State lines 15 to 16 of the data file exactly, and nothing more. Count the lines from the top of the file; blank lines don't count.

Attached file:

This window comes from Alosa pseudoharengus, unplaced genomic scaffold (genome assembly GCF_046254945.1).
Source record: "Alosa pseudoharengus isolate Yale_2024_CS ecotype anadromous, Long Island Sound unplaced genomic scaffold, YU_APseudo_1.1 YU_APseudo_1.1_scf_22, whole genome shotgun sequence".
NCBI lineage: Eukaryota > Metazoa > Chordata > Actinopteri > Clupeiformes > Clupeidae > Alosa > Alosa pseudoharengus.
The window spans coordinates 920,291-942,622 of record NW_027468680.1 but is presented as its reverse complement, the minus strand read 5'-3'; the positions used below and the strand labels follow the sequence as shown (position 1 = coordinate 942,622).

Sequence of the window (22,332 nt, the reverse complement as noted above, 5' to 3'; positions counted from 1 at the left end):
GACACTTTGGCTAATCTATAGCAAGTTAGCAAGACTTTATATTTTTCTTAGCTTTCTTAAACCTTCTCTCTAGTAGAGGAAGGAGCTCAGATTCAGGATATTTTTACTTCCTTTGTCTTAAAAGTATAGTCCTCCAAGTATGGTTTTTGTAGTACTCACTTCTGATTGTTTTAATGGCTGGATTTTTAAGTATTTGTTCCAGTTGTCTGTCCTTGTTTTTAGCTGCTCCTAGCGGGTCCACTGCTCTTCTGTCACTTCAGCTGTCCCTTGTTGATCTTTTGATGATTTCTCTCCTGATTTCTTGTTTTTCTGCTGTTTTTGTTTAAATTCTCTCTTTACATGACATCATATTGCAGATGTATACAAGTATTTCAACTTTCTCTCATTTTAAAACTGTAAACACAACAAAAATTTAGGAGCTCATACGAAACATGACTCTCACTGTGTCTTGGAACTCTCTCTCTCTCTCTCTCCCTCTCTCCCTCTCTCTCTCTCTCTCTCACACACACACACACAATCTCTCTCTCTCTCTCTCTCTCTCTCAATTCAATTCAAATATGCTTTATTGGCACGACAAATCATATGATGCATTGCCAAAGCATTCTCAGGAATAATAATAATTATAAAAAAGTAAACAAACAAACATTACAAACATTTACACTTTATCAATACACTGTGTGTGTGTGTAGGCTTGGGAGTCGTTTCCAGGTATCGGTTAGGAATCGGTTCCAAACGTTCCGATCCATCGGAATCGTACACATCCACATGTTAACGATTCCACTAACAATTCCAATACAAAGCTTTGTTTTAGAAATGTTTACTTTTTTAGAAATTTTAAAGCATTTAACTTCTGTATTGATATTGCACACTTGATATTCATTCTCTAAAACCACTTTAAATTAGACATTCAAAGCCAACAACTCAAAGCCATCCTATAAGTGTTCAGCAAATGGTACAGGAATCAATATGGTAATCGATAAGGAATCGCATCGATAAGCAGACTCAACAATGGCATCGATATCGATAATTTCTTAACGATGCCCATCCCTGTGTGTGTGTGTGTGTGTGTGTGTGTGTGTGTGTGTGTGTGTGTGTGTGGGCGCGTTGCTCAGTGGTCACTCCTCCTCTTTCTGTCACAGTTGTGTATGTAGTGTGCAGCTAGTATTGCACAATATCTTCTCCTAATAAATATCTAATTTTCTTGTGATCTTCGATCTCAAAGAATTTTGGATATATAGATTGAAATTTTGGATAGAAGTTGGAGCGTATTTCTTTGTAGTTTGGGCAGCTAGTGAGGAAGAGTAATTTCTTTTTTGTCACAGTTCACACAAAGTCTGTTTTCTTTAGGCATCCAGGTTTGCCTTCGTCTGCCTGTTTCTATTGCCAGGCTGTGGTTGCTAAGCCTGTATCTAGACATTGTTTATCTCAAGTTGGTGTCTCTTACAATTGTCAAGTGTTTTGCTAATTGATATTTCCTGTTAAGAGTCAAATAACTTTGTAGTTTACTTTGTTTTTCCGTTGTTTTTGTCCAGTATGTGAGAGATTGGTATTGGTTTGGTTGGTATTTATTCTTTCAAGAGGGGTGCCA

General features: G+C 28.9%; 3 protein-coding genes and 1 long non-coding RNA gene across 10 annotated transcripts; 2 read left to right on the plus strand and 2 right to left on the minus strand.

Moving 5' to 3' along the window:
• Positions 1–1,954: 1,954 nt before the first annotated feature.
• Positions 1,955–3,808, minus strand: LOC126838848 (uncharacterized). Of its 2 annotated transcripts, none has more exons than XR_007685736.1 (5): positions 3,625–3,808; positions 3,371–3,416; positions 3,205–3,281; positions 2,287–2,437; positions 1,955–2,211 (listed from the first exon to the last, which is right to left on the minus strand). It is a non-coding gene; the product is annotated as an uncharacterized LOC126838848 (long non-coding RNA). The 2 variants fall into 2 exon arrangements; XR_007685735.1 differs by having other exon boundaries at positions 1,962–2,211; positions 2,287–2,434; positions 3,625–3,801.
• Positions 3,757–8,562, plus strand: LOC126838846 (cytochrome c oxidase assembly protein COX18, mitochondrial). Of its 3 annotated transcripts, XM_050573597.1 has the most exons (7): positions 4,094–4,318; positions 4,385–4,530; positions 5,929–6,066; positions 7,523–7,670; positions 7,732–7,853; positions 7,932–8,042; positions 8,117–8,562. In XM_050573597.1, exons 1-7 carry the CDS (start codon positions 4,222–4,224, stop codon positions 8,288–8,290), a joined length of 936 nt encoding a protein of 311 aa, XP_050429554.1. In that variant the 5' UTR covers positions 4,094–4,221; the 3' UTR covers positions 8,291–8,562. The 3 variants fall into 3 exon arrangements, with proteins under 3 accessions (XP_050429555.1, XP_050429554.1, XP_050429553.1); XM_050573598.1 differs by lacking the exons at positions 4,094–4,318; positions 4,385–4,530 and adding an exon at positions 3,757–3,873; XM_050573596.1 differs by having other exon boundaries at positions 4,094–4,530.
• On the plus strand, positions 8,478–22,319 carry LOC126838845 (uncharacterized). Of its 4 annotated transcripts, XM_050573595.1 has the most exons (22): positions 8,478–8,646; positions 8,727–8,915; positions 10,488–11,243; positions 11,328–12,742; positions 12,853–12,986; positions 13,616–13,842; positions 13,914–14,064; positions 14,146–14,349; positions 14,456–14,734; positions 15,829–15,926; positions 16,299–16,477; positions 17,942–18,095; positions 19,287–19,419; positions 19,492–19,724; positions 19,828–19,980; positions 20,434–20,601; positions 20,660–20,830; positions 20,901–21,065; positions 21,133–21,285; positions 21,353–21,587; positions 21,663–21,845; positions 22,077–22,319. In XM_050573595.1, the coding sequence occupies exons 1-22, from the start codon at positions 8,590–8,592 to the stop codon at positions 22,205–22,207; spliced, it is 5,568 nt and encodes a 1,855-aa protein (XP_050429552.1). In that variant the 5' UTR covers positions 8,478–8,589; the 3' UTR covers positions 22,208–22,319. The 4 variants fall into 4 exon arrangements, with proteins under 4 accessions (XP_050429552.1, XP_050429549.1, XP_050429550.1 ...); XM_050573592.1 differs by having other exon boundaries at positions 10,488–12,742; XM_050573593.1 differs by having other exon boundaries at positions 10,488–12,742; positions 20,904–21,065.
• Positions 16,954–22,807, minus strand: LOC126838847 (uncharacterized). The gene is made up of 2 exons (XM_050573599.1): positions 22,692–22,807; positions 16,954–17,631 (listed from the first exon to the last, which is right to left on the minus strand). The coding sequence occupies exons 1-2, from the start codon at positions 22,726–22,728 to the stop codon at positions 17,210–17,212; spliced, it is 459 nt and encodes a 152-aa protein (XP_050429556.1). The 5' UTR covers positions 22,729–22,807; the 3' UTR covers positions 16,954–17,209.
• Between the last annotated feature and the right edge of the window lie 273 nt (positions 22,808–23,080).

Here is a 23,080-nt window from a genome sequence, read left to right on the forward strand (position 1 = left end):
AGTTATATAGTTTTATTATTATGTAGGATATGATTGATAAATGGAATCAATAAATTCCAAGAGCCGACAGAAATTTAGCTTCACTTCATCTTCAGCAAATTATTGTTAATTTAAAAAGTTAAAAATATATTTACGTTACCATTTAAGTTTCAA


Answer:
Here is a 23,080-nt window from a genome sequence, read left to right on the forward strand (position 1 = left end):
AGTTATATAGTTTTATTATTATGTAGGATATGATTGATAAATGGAATCAATAAATTCCAAGAGCCGACAGAAATTTAGCTTCACTTCATCTTCAGCAAATTATTGTTAATTTAAAAAGTTAAAAATATATTTACGTTACCATTTAAGTTTCAA